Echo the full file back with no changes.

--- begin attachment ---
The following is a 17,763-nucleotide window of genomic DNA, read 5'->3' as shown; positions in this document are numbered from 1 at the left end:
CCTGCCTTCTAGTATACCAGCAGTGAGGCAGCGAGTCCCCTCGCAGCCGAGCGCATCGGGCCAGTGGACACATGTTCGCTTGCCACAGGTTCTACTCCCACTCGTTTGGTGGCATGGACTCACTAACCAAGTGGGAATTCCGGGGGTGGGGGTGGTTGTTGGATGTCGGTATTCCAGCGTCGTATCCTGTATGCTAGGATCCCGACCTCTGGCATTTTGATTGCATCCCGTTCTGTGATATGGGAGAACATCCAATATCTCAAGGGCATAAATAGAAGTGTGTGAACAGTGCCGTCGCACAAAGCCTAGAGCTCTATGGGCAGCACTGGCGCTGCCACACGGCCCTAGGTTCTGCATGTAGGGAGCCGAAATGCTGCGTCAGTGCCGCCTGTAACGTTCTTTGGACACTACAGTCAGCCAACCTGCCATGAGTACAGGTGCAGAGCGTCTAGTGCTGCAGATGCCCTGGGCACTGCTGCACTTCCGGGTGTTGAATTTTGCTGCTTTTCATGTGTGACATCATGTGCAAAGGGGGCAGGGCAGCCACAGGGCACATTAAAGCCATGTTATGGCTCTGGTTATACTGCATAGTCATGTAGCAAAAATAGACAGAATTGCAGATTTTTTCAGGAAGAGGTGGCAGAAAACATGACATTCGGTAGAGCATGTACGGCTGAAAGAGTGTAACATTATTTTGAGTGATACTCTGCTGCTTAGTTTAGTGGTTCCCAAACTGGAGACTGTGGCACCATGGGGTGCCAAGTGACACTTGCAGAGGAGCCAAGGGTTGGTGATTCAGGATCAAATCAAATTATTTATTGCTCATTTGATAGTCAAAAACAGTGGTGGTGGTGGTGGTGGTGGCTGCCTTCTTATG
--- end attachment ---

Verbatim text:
The following is a 17,763-nucleotide window of genomic DNA, read 5'->3' as shown; positions in this document are numbered from 1 at the left end:
CCTGCCTTCTAGTATACCAGCAGTGAGGCAGCGAGTCCCCTCGCAGCCGAGCGCATCGGGCCAGTGGACACATGTTCGCTTGCCACAGGTTCTACTCCCACTCGTTTGGTGGCATGGACTCACTAACCAAGTGGGAATTCCGGGGGTGGGGGTGGTTGTTGGATGTCGGTATTCCAGCGTCGTATCCTGTATGCTAGGATCCCGACCTCTGGCATTTTGATTGCATCCCGTTCTGTGATATGGGAGAACATCCAATATCTCAAGGGCATAAATAGAAGTGTGTGAACAGTGCCGTCGCACAAAGCCTAGAGCTCTATGGGCAGCACTGGCGCTGCCACACGGCCCTAGGTTCTGCATGTAGGGAGCCGAAATGCTGCGTCAGTGCCGCCTGTAACGTTCTTTGGACACTACAGTCAGCCAACCTGCCATGAGTACAGGTGCAGAGCGTCTAGTGCTGCAGATGCCCTGGGCACTGCTGCACTTCCGGGTGTTGAATTTTGCTGCTTTTCATGTGTGACATCATGTGCAAAGGGGGCAGGGCAGCCACAGGGCACATTAAAGCCATGTTATGGCTCTGGTTATACTGCATAGTCATGTAGCAAAAATAGACAGAATTGCAGATTTTTTCAGGAAGAGGTGGCAGAAAACATGACATTCGGTAGAGCATGTACGGCTGAAAGAGTGTAACATTATTTTGAGTGATACTCTGCTGCTTAGTTTAGTGGTTCCCAAACTGGAGACTGTGGCACCATGGGGTGCCAAGTGACACTTGCAGAGGAGCCAAGGGTTGGTGATTCAGGATCAAATCAAATTATTTATTGCTCATTTGATAGTCAAAAACAGTGGTGGTGGTGGTGGTGGTGGCTGCCTTCTTATG